Lessons from Winterbourne hospital…
I have just watched last night’s Panorama programme on the i player.
The story is splashed across the news- a private hospital, run by Castlebeck (an organisation I know reasonably well) was visited by an undercover reporter, and in 5 weeks, abuse was captured on film that beggars belief.
Support workers behaving like a mob, led by a tattooed gang leader, using casual violence to whip up incidents to relieve boredom.
Vulnerable people treated like cattle. Punishment masquerading as restraint. Cold showers, dangerous physical restraint, a total lack of meaningful activities.
Anyone watching this who has not spent time in institutional care will wonder how on earth something like this could happen. Anyone who has will feel both sickened and yet unsurprised.
The culture of any institution can easily skew towards the darker sides of humanity- as demonstrated so notoriously by Zimbardo’s Stamford prison experiment. Some things will make this more likely-
- Poor leadership- in this case the senior nurses appeared passive, weak and complicit with the worst abuses, even if not active participants. Leadership in this case needs to set deliberate agendas of care and kindness- as well as deliberately placing the people cared for at the centre of everything that happens.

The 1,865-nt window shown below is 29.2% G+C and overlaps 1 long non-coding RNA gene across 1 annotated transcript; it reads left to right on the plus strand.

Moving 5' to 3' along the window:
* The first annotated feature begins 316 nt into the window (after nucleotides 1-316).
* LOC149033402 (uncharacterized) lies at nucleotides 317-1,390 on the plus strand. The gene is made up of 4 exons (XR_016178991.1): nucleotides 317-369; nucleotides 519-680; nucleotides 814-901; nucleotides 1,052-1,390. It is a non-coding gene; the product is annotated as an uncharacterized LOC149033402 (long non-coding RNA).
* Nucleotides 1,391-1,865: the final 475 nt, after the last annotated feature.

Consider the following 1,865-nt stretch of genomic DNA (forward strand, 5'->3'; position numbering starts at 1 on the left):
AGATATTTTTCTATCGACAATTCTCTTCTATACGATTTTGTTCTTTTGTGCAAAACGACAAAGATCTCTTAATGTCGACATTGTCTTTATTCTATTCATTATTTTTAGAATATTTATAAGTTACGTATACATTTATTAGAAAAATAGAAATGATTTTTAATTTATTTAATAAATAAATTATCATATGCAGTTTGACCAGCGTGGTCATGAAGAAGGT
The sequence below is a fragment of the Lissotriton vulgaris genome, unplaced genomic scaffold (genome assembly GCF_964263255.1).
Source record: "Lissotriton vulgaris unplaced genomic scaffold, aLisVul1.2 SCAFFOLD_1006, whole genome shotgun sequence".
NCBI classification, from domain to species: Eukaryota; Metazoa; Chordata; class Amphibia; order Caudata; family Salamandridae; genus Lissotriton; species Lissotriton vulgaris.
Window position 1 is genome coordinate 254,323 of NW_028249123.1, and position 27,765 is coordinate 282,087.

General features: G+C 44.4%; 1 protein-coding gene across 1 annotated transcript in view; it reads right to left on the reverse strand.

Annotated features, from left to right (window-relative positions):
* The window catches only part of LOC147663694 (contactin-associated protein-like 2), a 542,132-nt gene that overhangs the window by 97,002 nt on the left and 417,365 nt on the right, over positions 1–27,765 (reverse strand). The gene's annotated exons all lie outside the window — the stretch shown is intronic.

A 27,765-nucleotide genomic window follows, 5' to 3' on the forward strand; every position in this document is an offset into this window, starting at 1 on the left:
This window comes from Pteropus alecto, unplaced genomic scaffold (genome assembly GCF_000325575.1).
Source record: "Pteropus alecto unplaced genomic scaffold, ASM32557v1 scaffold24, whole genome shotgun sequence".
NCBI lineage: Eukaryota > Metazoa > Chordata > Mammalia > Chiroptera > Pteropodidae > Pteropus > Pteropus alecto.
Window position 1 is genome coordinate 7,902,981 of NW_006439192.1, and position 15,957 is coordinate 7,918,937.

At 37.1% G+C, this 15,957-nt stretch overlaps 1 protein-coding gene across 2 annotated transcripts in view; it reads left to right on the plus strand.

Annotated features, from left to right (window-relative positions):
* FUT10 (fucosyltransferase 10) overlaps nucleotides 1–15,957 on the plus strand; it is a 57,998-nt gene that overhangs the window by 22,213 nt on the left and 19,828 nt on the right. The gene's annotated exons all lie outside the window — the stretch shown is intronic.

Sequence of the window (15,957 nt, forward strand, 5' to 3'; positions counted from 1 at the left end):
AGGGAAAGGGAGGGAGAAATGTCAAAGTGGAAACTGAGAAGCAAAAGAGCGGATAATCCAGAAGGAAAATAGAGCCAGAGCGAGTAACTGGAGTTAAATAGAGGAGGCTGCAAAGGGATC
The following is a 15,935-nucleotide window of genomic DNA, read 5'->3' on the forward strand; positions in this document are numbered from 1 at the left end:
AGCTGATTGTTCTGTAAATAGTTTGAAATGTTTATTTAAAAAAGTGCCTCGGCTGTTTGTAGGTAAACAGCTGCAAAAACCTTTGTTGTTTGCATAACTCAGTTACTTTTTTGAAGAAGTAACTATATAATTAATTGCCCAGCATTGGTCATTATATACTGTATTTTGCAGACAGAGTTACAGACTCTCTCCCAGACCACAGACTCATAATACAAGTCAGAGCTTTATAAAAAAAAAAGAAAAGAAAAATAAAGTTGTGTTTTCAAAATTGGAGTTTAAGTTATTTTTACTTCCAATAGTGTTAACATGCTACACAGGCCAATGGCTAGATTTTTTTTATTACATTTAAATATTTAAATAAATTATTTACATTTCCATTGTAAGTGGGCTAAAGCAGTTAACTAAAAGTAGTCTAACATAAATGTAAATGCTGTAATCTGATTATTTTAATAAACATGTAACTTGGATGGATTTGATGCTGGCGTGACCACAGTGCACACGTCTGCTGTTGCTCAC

- Poor recruitment/retention of staff- in this case, Castlebeck pay support workers paltry £16K a year, and I suspect had a very high turn over. Those that stayed became affected by the toxic culture. The best would not stay.
- Poor model of care- why on earth we still need places like this is beyond me. I have made some placements to other Castlebeck institutions- they are incredibly expensive (around £3000-£5000 a week) and are often a placement of last resort for people who we have no other way of keeping safe. When things get this far it simply means that we have failed. Castlebeck and other organisations like them are care factories, with profit margins carefully squeezed. They have high sounding mission statements, but little incentive to invest in real change for people they care for.
- Poor alternatives- the cost of care is so high, and every where local authorities are being forced to cut budgets. Because of this, community based options are hard to find, harder to finance and tend to be oversubscribed. So we are forced to consider Castlebeck- often because other options have failed, and we have no choices left.
- Poor regulation- I have seen inspection reports and care commission reports describing in glowing terms establishments I would not send a dog to. Reports that focus on trivial matters such as the condition of curtains rather than the more difficult to measure atmosphere of warmth and cheerfulness that the best places exude. In Scotland, the care commission has been reduced- in size and effectiveness.
~ by Chris Goan on June 1, 2011.